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Repository Configuration

There are many ways to configure rbt in order to associate a Review Board server with a repository. The ideal setup is to configure a repository to point to a Review Board server, so that users can use rbt out of the box, but there are other methods available.

All repository types support a .reviewboardrc file, which is the recommended way to configure your repository. Through here, you can specify the URL to your Review Board server, the repository name, and provide some helpful defaults.

Alternatively, some types of repositories can have special metadata associated that point to your server, but those don’t support some of the more advanced features of .reviewboardrc.


The .reviewboardrc file is a generic place for configuring a repository. This must be in a directory in the user’s checkout path to work. It must parse as a valid Python file, or you’ll see an error when using rbt.

This is the recommended way of configuring your repository to talk to Review Board.

You can generate this file automatically, starting with RBTools 0.5.3, by typing:

$ rbt setup-repo

Just follow the instructions, and it will create your .reviewboardrc. You should then commit this to your repository.

The rest of this section covers some of the more common settings you may want for your .reviewboardrc. You can find more in the documentation for many of the commands. For example, see rbt post’s options.


By default, RBTools will try to determine the repository path and pass that to Review Board. This won’t always work in all setups, particularly when different people are checking out the repository with different URLs.

You can use the REPOSITORY setting to specify the name of the repository to use. This is the same as on Review Board’s New Review Request page. For example:



To specify the Review Board server to use, you can use the REVIEWBOARD_URL setting. This takes the URL to the Review Board server as a value. For example:

REVIEWBOARD_URL = "https://reviewboard.example.com"


When using Git or other DVCS repositories, RBTools makes an assumption about the upstream branch, which it needs to know in order to generate a diff. You can set the TRACKING_BRANCH setting to the branch name in order to force the usage of a specific branch. This is equivalent to providing the --tracking-branch option.

We recommend you set this for any .reviewboardrc files on any long-running release or feature branches.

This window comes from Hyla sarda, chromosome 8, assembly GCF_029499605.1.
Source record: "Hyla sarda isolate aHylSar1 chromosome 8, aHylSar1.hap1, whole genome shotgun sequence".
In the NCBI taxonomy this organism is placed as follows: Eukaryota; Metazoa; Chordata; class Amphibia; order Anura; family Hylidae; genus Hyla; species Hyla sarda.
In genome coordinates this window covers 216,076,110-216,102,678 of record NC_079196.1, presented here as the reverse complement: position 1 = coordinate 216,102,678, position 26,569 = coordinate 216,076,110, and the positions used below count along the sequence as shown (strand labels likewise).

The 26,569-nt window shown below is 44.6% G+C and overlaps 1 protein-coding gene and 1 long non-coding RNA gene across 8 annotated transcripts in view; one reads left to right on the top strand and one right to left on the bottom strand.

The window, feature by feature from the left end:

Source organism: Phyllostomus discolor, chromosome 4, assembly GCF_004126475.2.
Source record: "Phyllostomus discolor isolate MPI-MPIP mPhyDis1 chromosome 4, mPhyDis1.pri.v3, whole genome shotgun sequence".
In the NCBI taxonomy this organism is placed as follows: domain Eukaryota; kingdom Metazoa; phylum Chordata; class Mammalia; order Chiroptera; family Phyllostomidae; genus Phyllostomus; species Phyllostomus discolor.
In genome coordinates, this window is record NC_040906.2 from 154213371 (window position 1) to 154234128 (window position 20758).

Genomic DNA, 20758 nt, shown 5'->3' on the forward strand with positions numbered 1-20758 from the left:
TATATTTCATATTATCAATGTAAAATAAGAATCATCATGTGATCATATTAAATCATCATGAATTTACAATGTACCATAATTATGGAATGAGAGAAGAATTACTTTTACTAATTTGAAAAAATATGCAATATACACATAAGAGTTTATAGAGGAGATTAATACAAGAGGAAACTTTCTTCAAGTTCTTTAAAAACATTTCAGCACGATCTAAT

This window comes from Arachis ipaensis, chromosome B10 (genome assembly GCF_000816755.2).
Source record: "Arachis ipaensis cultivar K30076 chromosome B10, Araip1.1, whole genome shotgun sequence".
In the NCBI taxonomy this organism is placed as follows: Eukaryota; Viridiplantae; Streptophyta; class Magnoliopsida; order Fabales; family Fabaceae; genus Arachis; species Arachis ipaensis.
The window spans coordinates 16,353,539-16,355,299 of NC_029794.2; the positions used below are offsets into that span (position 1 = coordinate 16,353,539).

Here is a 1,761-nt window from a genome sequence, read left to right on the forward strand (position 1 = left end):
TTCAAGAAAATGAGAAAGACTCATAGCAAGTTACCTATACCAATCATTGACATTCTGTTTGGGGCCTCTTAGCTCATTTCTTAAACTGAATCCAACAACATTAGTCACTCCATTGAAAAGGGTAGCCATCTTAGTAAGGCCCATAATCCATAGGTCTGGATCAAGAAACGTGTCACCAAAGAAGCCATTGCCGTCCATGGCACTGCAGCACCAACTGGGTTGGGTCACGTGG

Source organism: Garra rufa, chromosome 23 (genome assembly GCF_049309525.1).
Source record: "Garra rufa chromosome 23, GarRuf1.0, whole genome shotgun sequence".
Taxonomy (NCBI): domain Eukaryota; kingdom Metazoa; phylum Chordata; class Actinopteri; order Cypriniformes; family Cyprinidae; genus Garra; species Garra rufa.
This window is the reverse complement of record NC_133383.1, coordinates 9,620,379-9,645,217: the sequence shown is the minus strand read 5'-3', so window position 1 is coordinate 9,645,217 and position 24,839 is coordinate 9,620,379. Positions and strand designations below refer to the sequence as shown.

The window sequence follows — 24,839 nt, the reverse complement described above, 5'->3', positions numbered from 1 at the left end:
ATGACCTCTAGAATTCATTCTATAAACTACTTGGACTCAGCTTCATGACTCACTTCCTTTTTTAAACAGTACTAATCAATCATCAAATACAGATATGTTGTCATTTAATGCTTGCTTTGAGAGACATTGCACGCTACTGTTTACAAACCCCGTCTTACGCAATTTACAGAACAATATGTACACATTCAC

For example:

TRACKING_BRANCH = "origin/release-2.0.x"


A review request’s Branch field is a helpful way of seeing where a change is expected to be merged into. You can specify the default for all review requests on a branch by setting the BRANCH field. For example:

BRANCH = "release-2.0.x"

Note that the intent is to show the destination branch, and not the feature branch that the code is being developed on.

This also does not affect code generation. It’s used solely to display to the reviewers where the code will land.


By default, any configured HTTP/HTTPS proxy will be used for requests. If your server is within your own network, you may want to turn this off. You can do so by setting ENABLE_PROXY to False:


Git Properties

Repository information can be set in a reviewboard.url property on the Git tree. Users may need to do this themselves on their own Git tree, so in some cases, it may be ideal to use dotfiles instead.

To set the property on a Git tree, type:

$ git config reviewboard.url http://reviewboard.example.com

Perforce Counters

Repository information can be set on Perforce servers by using reviewboard.url Perforce counters. How this works varies between versions of Perforce.

Perforce version 2008.1 and up support strings in counters, so you can simply do:

$ p4 counter reviewboard.url http://reviewboard.example.com

Older versions of Perforce support only numeric counters, so you must encode the server as part of the counter name. As / characters aren’t supported in counter names, they must be replaced by | characters. | is a special character in shells, so you’ll need need to escape these using \|. For example:

$ p4 counter reviewboard.url.http:\|\|reviewboard.example.com 1

Subversion Properties

Repository information can be set in a reviewboard:url property on a directory. This is usually done on whatever directory or directories are common as base checkout paths. This usually means something like /trunk or /trunk/myproject. If the directory is in the user’s checkout, it will be faster to find the property.

To set the property on a directory, type:

$ svn propset reviewboard:url http://reviewboard.example.com .